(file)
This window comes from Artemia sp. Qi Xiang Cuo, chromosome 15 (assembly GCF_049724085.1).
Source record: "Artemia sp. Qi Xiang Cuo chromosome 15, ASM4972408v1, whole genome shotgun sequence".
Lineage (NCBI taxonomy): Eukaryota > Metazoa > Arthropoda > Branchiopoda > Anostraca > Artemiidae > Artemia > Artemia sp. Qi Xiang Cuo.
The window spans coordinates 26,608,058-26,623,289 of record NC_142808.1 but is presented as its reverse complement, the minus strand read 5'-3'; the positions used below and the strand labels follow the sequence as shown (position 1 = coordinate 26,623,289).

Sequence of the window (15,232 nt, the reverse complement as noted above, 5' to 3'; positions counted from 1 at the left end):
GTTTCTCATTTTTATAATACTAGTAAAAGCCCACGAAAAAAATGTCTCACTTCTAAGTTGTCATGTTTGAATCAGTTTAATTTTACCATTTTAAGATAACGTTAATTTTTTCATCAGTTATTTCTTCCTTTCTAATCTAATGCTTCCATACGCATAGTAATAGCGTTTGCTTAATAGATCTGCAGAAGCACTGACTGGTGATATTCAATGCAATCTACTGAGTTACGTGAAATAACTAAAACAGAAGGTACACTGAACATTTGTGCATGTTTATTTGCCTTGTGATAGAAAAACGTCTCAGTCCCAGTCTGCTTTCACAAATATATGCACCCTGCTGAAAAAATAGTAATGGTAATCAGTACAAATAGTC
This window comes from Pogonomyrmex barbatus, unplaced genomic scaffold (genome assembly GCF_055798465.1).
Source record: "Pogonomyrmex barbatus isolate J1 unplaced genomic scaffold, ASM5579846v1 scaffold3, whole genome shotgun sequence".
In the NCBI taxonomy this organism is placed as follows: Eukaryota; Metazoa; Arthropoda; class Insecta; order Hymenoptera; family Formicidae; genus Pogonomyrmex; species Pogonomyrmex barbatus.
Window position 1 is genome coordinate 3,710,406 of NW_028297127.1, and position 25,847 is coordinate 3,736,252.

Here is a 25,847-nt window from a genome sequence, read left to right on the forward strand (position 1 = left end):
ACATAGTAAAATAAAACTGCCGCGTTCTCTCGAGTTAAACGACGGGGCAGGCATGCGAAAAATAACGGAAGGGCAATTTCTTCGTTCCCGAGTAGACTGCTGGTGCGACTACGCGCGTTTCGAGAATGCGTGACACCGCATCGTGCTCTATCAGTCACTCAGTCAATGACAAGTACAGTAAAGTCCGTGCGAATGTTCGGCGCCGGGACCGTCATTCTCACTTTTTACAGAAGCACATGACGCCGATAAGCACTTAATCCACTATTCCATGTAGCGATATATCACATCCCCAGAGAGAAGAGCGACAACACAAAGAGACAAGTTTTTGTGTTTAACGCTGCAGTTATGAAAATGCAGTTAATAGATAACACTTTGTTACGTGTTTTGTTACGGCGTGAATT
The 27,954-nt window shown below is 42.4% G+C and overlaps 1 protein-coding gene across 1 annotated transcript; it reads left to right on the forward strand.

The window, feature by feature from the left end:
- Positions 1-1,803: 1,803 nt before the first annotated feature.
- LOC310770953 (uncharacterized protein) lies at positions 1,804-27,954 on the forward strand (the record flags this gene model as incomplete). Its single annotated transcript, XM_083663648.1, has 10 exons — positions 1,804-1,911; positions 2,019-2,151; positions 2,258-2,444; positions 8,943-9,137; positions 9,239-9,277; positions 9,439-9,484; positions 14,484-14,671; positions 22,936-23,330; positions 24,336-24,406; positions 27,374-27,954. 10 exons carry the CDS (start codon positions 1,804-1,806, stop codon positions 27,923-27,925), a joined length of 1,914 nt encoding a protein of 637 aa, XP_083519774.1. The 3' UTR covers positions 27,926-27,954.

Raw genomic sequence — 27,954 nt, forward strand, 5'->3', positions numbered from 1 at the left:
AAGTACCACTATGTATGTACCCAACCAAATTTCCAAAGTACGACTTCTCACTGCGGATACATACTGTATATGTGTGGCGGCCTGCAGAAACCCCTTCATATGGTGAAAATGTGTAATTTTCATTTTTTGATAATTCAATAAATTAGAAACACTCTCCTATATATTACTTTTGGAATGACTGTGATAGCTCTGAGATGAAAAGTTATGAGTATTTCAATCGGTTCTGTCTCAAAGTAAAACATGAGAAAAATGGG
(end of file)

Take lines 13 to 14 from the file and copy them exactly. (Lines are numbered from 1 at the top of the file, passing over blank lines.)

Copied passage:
The 27,954-nt window shown below is 42.4% G+C and overlaps 1 protein-coding gene across 1 annotated transcript; it reads left to right on the forward strand.

The window, feature by feature from the left end: